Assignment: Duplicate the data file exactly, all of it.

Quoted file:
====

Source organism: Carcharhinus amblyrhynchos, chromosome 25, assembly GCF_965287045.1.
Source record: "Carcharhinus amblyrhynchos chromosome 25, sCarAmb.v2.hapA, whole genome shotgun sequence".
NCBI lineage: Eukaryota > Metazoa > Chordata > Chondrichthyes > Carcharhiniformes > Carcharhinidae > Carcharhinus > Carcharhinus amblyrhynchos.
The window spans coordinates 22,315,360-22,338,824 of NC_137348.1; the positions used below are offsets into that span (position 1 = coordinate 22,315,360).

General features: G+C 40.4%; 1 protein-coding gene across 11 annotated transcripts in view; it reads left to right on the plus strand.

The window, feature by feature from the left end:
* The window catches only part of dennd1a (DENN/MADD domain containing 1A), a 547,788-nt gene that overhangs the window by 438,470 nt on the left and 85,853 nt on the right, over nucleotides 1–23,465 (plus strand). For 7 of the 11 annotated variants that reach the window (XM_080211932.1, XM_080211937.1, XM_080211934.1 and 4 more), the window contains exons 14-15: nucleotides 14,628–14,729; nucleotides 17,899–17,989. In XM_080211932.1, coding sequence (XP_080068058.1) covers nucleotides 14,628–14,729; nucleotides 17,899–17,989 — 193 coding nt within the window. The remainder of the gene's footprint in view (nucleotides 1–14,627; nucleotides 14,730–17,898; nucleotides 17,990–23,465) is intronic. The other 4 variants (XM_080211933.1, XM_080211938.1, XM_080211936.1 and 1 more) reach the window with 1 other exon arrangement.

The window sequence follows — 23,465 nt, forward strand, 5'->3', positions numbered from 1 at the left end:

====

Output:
Source organism: Carcharhinus amblyrhynchos, chromosome 25, assembly GCF_965287045.1.
Source record: "Carcharhinus amblyrhynchos chromosome 25, sCarAmb.v2.hapA, whole genome shotgun sequence".
NCBI lineage: Eukaryota > Metazoa > Chordata > Chondrichthyes > Carcharhiniformes > Carcharhinidae > Carcharhinus > Carcharhinus amblyrhynchos.
The window spans coordinates 22,315,360-22,338,824 of NC_137348.1; the positions used below are offsets into that span (position 1 = coordinate 22,315,360).

General features: G+C 40.4%; 1 protein-coding gene across 11 annotated transcripts in view; it reads left to right on the plus strand.

The window, feature by feature from the left end:
* The window catches only part of dennd1a (DENN/MADD domain containing 1A), a 547,788-nt gene that overhangs the window by 438,470 nt on the left and 85,853 nt on the right, over nucleotides 1–23,465 (plus strand). For 7 of the 11 annotated variants that reach the window (XM_080211932.1, XM_080211937.1, XM_080211934.1 and 4 more), the window contains exons 14-15: nucleotides 14,628–14,729; nucleotides 17,899–17,989. In XM_080211932.1, coding sequence (XP_080068058.1) covers nucleotides 14,628–14,729; nucleotides 17,899–17,989 — 193 coding nt within the window. The remainder of the gene's footprint in view (nucleotides 1–14,627; nucleotides 14,730–17,898; nucleotides 17,990–23,465) is intronic. The other 4 variants (XM_080211933.1, XM_080211938.1, XM_080211936.1 and 1 more) reach the window with 1 other exon arrangement.

The window sequence follows — 23,465 nt, forward strand, 5'->3', positions numbered from 1 at the left end: